Jiu-Jitsu is a martial art form deriving from its more ancient cousin Judo. It teaches the clever tactic of using the opponent’s weight again him.
By using Jiu-Jitsu, the smaller man can use the momentum already created in the attack and force the assailant to continue in the direction he was going then land him on his keister.
In the same way, it is never a good idea to stop someone’s argument head on. To say, “You are wrong and here is why“ leads to an inevitable clash. Instead, we should begin where they are. Acknowledge any validity we can recognize or at least an understanding of why they believe as they do.
In his book, “How to win friends and influence people,” Dale Carnegie says, “You can never win an argument.” If you lose you lose. If you succeed in showing the other person how wrong they are you will hurt their feelings and they will resent you. You lose again.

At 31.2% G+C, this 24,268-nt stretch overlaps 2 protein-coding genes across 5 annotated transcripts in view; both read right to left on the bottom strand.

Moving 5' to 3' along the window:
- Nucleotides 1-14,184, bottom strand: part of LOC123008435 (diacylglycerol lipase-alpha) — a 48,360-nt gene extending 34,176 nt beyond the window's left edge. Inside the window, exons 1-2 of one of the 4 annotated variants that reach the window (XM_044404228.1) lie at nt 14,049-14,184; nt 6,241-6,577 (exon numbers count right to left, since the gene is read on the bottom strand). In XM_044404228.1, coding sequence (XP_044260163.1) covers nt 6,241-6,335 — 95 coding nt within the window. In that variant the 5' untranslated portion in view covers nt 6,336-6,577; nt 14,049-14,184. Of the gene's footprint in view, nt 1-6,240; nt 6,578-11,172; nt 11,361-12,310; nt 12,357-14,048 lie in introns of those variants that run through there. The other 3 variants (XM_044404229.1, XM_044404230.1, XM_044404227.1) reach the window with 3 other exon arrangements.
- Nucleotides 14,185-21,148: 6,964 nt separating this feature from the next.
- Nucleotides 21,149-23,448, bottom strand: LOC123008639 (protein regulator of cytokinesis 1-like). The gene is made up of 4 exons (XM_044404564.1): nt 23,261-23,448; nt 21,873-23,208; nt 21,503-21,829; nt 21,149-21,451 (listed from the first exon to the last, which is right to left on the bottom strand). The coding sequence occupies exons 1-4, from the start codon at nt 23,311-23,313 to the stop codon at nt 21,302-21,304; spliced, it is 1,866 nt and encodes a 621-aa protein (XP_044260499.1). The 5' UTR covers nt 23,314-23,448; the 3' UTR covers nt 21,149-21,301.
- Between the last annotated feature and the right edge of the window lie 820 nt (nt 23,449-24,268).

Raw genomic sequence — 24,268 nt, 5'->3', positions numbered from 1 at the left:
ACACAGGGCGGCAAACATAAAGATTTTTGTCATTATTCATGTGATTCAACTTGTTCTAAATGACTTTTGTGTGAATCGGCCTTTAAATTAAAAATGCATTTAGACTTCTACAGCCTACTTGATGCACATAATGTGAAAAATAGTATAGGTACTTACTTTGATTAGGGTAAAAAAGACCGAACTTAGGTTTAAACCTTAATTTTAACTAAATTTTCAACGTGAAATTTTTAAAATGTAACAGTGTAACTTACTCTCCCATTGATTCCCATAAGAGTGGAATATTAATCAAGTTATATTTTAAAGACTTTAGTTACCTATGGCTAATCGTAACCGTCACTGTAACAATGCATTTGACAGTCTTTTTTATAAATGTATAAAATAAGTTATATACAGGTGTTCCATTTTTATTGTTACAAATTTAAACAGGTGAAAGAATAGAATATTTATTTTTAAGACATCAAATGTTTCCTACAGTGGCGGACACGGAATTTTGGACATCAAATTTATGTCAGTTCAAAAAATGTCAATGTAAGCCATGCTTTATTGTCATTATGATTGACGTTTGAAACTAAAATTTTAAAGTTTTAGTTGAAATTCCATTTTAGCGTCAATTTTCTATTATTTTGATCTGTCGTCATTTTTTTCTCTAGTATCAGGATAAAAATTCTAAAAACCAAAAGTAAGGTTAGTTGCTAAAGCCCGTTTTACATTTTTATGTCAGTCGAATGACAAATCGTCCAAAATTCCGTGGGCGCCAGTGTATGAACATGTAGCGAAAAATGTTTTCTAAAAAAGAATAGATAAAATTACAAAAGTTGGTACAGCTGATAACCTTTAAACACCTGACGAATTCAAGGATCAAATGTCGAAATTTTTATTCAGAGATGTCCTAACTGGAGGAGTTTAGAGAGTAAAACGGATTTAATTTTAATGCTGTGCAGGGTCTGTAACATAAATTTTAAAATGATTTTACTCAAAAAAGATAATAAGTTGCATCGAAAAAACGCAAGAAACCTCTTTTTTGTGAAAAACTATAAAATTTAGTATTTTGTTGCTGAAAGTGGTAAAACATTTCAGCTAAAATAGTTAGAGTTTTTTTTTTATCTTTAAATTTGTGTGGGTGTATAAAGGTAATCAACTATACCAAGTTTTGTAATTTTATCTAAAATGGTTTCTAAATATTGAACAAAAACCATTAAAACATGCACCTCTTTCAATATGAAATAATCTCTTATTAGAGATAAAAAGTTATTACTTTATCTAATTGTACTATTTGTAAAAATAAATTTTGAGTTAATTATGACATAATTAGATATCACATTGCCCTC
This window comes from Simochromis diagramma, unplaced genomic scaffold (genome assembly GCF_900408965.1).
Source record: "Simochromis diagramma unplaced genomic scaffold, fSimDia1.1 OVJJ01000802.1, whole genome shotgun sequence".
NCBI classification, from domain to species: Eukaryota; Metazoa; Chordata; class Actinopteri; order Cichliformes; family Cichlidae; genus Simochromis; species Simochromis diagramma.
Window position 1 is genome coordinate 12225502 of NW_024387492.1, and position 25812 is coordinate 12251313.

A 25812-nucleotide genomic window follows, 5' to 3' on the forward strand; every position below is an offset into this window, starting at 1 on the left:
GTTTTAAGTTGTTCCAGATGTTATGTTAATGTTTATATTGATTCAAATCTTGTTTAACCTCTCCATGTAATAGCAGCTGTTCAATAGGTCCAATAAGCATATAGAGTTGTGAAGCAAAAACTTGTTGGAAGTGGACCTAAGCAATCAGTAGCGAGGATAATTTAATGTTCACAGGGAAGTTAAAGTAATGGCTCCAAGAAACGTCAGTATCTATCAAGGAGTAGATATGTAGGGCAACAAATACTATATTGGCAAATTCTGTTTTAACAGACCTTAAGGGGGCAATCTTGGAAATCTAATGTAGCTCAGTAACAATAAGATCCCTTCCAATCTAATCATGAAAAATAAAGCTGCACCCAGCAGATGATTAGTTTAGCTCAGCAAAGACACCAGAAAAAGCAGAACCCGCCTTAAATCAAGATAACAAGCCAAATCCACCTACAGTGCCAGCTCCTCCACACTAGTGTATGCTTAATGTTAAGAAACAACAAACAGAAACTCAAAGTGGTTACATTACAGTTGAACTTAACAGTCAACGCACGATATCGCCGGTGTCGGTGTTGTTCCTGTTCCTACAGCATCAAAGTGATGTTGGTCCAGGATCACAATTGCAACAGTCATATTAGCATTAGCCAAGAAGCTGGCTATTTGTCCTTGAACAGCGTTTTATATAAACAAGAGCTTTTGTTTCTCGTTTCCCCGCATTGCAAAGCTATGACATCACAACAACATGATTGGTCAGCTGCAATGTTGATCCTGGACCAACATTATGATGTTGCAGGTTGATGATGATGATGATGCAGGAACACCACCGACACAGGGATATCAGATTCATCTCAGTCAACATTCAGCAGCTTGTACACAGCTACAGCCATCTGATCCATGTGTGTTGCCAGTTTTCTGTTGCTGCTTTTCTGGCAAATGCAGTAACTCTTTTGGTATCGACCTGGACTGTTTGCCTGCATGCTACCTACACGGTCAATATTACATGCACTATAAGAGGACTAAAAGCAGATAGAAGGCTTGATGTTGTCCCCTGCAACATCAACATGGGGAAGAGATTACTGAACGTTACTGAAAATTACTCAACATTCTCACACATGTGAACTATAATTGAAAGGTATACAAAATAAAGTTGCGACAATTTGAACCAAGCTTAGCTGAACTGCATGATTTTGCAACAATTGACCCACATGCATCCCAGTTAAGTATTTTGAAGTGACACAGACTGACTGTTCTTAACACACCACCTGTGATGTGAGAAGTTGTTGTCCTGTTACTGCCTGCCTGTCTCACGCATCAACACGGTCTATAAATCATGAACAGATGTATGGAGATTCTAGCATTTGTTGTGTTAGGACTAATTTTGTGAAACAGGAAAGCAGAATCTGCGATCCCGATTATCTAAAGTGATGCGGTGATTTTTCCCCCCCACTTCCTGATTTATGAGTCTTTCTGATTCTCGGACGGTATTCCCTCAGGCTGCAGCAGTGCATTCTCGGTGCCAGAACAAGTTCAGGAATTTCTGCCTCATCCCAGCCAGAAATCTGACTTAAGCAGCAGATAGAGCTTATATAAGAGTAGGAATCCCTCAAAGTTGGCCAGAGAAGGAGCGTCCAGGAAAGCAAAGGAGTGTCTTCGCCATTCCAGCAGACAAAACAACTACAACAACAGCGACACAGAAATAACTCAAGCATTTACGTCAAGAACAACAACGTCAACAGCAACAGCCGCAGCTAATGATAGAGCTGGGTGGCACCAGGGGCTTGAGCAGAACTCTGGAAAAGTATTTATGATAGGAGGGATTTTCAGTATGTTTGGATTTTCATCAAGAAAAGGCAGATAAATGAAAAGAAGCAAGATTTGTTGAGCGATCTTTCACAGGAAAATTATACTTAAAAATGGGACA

A clearly better way is to begin with any common ground you can find. Carnegie suggests this as a starting point, “I don’t blame you one iota for feeling as you do. If I were you, I would undoubtedly feel just as you do.” You may be thinking, “Because if I were you, I too would be an idiot,” but that is best left unsaid.
The video you are about to watch contains a crucial lesson on how to avoid physical conflict by talking your way out of it using verbal Jiu-Jitsu.
The importance of the information in this video should not be underestimated as who knows how many serious injuries or even lives could be saved if more people apply the methods taught here by Sifu Tim Tackett at the CSW 2016 World Conference.
Source used mattfore.com